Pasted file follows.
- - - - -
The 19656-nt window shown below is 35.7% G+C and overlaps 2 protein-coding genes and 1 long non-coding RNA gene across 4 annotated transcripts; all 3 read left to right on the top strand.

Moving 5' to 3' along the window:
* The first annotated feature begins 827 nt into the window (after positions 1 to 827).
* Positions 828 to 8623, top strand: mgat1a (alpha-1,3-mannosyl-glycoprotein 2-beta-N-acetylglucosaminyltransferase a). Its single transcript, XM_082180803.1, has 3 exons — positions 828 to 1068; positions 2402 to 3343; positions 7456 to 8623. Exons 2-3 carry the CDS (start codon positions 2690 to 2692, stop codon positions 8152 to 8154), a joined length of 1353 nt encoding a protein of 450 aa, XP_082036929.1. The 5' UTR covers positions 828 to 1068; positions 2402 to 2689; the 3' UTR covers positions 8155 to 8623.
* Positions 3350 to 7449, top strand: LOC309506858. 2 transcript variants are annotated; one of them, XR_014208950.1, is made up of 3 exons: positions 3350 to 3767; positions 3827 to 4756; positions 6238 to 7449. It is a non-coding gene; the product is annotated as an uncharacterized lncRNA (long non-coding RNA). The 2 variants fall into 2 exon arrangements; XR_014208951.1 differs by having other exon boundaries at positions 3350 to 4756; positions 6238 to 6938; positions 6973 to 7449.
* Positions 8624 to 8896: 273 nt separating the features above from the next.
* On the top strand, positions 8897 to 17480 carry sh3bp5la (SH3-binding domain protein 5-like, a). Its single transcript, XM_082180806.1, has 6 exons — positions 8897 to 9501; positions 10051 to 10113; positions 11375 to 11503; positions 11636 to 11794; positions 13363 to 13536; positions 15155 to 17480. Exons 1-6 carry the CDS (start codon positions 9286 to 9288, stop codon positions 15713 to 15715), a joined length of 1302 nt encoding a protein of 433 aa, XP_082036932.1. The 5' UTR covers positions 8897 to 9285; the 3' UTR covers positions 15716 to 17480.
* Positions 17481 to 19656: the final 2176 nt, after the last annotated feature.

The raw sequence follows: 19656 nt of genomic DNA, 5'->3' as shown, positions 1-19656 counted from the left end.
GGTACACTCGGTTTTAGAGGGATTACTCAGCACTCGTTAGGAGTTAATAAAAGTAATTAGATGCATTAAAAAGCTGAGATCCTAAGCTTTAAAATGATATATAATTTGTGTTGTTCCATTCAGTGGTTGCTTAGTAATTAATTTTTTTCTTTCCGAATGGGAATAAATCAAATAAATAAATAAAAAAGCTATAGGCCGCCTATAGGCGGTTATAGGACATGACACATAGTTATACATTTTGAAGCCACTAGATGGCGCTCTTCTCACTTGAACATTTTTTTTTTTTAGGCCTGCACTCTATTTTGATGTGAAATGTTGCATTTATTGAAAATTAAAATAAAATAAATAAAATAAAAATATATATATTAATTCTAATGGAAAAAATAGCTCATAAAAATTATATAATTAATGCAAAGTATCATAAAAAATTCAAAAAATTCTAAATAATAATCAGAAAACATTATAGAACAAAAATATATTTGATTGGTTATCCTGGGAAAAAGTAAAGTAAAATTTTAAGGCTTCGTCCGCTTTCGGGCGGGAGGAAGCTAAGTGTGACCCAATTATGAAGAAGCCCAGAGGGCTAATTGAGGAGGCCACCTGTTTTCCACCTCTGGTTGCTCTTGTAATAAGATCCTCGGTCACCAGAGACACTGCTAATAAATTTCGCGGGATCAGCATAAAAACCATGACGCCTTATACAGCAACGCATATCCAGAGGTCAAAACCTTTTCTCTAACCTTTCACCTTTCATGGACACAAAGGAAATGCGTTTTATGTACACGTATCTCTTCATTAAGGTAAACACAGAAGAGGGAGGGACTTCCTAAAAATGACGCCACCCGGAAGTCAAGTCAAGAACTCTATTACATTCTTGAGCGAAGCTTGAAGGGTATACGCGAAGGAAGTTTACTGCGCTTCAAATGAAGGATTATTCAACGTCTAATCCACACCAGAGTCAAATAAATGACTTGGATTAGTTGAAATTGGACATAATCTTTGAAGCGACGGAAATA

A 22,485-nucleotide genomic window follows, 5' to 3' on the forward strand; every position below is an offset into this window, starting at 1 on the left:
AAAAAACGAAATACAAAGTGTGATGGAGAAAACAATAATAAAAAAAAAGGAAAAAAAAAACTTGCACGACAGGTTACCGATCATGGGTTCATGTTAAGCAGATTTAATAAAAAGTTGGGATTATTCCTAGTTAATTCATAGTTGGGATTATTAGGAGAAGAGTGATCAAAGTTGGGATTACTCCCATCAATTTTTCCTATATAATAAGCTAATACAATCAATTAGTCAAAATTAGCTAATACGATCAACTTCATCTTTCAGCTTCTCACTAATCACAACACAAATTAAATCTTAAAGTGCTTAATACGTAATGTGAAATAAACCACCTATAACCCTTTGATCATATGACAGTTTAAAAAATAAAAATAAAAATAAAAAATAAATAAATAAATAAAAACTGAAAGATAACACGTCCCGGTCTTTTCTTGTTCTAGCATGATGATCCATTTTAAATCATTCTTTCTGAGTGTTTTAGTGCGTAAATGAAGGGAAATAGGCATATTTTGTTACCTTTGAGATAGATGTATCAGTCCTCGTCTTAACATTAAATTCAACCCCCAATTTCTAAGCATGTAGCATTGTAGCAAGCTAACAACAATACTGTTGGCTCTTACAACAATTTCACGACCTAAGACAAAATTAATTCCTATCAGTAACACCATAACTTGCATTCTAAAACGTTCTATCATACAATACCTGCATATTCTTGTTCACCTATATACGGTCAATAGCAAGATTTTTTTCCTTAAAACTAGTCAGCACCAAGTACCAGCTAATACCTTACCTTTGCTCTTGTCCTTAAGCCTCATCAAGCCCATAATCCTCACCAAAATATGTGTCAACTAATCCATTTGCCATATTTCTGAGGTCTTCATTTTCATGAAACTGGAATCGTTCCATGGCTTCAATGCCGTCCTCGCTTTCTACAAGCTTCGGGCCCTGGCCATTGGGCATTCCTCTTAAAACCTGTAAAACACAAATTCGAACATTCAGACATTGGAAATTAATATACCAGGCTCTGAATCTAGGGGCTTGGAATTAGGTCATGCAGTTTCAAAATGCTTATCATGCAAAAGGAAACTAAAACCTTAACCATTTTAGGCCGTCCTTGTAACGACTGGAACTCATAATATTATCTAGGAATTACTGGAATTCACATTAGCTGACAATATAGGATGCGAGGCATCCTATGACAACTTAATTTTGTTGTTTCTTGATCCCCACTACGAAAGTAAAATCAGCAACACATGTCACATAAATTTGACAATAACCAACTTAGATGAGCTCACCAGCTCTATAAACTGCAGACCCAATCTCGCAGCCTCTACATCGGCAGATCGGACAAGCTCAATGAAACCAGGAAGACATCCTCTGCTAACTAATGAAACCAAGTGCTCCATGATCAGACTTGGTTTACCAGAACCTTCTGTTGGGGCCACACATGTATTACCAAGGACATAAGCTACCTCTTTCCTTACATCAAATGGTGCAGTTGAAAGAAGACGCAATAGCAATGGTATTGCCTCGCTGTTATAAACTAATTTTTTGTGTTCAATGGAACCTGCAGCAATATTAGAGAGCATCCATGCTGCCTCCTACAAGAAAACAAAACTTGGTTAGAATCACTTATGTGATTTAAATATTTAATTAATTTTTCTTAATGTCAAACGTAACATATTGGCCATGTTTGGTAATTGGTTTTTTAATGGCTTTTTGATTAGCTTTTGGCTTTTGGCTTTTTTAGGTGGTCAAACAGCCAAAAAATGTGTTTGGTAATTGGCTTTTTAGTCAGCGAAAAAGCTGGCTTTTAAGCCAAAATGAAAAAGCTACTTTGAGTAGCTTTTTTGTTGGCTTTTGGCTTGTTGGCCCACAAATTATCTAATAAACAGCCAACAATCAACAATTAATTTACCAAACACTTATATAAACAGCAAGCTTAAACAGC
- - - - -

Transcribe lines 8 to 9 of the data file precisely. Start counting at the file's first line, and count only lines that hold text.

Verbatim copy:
* Positions 17481 to 19656: the final 2176 nt, after the last annotated feature.

The raw sequence follows: 19656 nt of genomic DNA, 5'->3' as shown, positions 1-19656 counted from the left end.